Why is it terrible, for example, that Argentina has depended upon commodities since 1914, but it was not terrible during the previous 43 years, when the article admits to a 6% annual growth and when according to a 1997 edition the country had its “golden age” thanks to its wheat, meat, and wool exports to the British Empire? And why was it a problem for Argentina, but not for the rest of Latin America, which narrowed their relative output gap? Or for Australia, listed among the few countries richer than Argentina in 1914? Oddly enough, the article “explains” that Australia developed a broader-based economy and that it “grew faster”. Then it “explains” that this happened because Australia had a democracy in which the working class was represented, while in the same paragraph acknowledging that Argentina granted universal (masculine) suffrage in 1912.

A little more innovative but very poorly supported is the notion that the decline was caused by education. The Economist states that, compared with the 95% of literacy in Chicago, “less that three quarters of the Buenos Aires population could read”; but only two paragraphs above it had praised that “half the population had not been born in the country”. Couldn’t this be the reason why they couldn’t read? And dismissing the fact that Argentina was ahead of its time in offering free, secular, and compulsory public primary education, the article criticizes the lack of higher education. Was this better in Australia, at least? A mystery the article does not bother to find out.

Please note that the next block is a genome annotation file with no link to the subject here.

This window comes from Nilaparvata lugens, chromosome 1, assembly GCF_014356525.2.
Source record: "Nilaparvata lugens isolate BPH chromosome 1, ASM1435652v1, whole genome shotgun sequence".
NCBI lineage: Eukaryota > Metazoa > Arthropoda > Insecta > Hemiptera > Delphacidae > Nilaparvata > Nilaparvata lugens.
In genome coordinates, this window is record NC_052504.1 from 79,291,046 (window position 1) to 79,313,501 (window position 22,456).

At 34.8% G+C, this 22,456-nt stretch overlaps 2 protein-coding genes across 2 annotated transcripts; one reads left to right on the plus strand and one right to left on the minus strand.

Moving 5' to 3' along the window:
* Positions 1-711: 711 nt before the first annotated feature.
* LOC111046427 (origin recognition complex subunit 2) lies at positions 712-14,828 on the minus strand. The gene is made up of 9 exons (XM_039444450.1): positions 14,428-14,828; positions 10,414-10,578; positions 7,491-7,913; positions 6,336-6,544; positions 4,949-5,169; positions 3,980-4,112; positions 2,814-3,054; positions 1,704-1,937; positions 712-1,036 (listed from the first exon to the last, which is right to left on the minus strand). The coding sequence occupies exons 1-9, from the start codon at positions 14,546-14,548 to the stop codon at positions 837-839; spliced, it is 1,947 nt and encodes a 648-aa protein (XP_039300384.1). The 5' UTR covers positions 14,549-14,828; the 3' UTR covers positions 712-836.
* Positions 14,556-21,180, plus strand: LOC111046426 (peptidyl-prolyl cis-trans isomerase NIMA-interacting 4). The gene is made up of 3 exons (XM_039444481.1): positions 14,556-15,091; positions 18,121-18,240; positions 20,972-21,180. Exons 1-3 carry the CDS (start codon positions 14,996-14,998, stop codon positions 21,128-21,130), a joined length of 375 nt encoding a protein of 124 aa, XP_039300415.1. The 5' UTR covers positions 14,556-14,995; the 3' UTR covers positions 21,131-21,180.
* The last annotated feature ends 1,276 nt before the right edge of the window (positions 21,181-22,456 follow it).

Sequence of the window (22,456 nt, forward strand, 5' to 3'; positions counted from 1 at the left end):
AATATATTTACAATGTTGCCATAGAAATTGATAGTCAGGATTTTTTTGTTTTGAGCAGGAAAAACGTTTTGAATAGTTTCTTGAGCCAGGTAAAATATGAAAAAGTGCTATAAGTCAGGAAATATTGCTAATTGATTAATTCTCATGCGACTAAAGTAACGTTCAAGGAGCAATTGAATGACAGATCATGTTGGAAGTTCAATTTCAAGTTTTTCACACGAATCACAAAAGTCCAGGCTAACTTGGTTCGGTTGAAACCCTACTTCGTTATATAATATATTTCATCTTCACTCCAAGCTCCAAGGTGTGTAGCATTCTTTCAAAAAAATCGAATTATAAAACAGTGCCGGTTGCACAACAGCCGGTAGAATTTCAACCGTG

The same happens with the supposed consequences of the supposed educational deficit: “Argentina consumed foreign technology instead of inventing its own”. Was this not also the case in other peripheral countries, all of which have grown more than Argentina? Or “the immigrants spent all their money instead of saving it”, presumably as opposed to what happened in Brazil, which according to the article closed a 1-to-4 gap vis-à-vis Argentina’s per capita GDP, but today has a saving rate below 15%?

Not to mention the “bad-institutions” cliché. The Economist makes a quick list that goes from military coups, to constitutional reform attempts, to weak property rights. But this is nothing beyond what a poorly informed in-law might mention at the Christmas table, and it is even conveyed with a similar tone and similarly sketchy arguments: “Property rights? Ask Repsol”. 

This lack of depth affects the magazine’s content above all, but sometimes even affects its strength: its style. The Economist’s titles generally appeal to puns and wit, and honor the mandate “Brevity is the soul of wit”. But it’s a good habit degenerated into a formula. 

For example,  “South American airlines: Don’t fly with me, Argentina” (June 7 2001) was okay. But this was then followed by “Don’t cry for me…” (July 13, 2001). Then there was also “Tony Blair in Latin America: Crying for Argentina and farm trade” and “Argentina’s election: Don’t cry for Menem”. Was it necessary to have “Don’t lie to me, Argentina“ (February 25 2012)?

In Politics and the English Language, George Orwell advises never to use “a metaphor, simile, or other figure of speech that you are used to seeing in print”.  Yet, the only thing that surprised me of The Economist’s articles on Argentina was that they were not titled, once again, with a variant of “Don’t cry for me, Argentina”. And yet once I read on, there they were, inevitable, these two subtitles: “All through my wild days, my mad existence” and “They are not the solutions they promised to be”. Don’t we have another song? Is there not another reference? Oh, yes, right! “Argentina: the last tango” (June 21 2001).